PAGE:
Neil Young News
Bill Graham once called Crazy Horse the 3rd Best Garage Band in the World. That was back in the 80's and it's unclear whether that rank has gone up or down since then. Irregardless, it hardly matters to Neil Young and Crazy Horse where they rate.
Jack Nitzsche , Neil Young's producer/arranger on the masterpiece "Broken Arrow", has stated that Crazy Horse was the American equivalent of The Rolling Stones. IMHO, Crazy Horse is to Neil Young what The Band was to Bob Dylan. As perfect a complement as tequila and salt.
As they say in Prisoner's of Rock-n-Roll, "they don't want to be good". Smell the Horse!
"'There wasn't a concept when we started,' Talbot recalls the birth of the narrative-based Greendale album. 'There was the driven idea that we wanted to re-invent ourselves so to speak. That was something that we talked about a little bit; that we're a great band and we need to revitalise, we need something really good and juicy. And we didn't know what that was but Neil had a song and we started playing it and the next time there was a new song that he hadn't showed us yet and that was the first song on Greendale. And we didn't know what it was going to be and we got it down on tape and it just started going from there. And the next time he came in with a song, it had some of the characters in it from the song before. He didn't know he was going to do that, he was just following his nose, the muse, and that's how it started happening. Before long, after about three songs, we started to realise what was going on here. But he never tried to think it out, he let it happen.' "
"'I'm sure it's just like a, you know, a fine carpenter who builds something and knows it's good and other people appreciate it,' says Talbot. 'It's that kind of satisfaction I would prefer to call it than pride. But pride is a good word as well, you can take pride in it. I feel more satisfied that we've finally got to a point where I feel like the band has finally gotten to a point where we're really rocking. And when we play, after we do the whole Greendale show and it comes to a finale, when we come back out and do the old classics, well some of them aren't that old and some of them are really old, it's just such a setup, it's just so great and the audience loves it and 'cause that's what Greendale does for us.' "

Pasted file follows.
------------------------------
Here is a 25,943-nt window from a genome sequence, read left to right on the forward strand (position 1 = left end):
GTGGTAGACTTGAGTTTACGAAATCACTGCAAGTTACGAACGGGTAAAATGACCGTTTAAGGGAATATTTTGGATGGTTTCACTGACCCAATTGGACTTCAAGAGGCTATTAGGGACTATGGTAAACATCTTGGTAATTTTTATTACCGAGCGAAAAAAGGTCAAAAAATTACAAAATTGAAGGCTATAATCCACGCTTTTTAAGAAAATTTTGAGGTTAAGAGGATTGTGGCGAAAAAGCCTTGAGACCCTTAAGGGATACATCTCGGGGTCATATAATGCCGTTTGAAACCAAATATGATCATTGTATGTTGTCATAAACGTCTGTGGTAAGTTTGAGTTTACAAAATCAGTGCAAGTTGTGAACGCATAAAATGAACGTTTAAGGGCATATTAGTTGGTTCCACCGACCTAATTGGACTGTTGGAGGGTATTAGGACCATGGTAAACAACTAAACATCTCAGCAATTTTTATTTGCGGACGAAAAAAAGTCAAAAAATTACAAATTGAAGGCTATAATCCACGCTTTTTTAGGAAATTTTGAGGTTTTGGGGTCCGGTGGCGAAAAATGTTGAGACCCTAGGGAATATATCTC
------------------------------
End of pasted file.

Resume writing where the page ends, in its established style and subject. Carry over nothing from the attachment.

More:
Poncho commenting on Neil and Crazy Horse's musical talent:
Asked about how he felt replacing Danny Whitten as the Crazy Horse lead guitar:
Year of the Horse Film Review and Interviews on the making with Crazy Horse, Neil and Director Jim Jarmusch
Year of the Horse - Interview in France's Les Inrockuptibles, July 1997
Year of the Horse - Film Review
Crazy Horse Biography - Reprise Records, 1997
Frank Sampedro Interview - Torhout Festival, 1996
Poncho Interview - Halifax Daily News, 11/1/96
Interview: Crazy Horse and Neil Young Maintain Special Relationship, by Barry Gutman, Music Wire, ~9/96
Billy Talbot Interview - Rip it Up, ~8/96
Crazy Horse Album Reviews- by Robert Christgau
From RollingStone.com review of Crazy Horse album by PARKE PUTERBAUGH (RS 890 - February 28, 2002):
The Eagles get all the credit for exposing the dark side of the California dream, but you can peek at the lobby of the Hotel California on Crazy Horse, too. The opening track, Nitzsche's chugging, bluesy 'Gone Dead Train,' reveals itself as an elaborate metaphor for impotence; the troubled Whitten lays his cards on the tempestuous, self-revelatory 'Look at All the Things'; and Lofgren's stormy 'Beggars Day' can been interpreted as his fatalistic view of Whitten's drug problems ('All your mercy can't save me'). Danny Whitten died at twenty-nine of a heroin overdose on November 18th, 1972. It's all documented on Tonight's the Night, Neil Young's elegy for Whitten and fellow drug casualty, roadie Bruce Berry, but it was foreshadowed on Crazy Horse."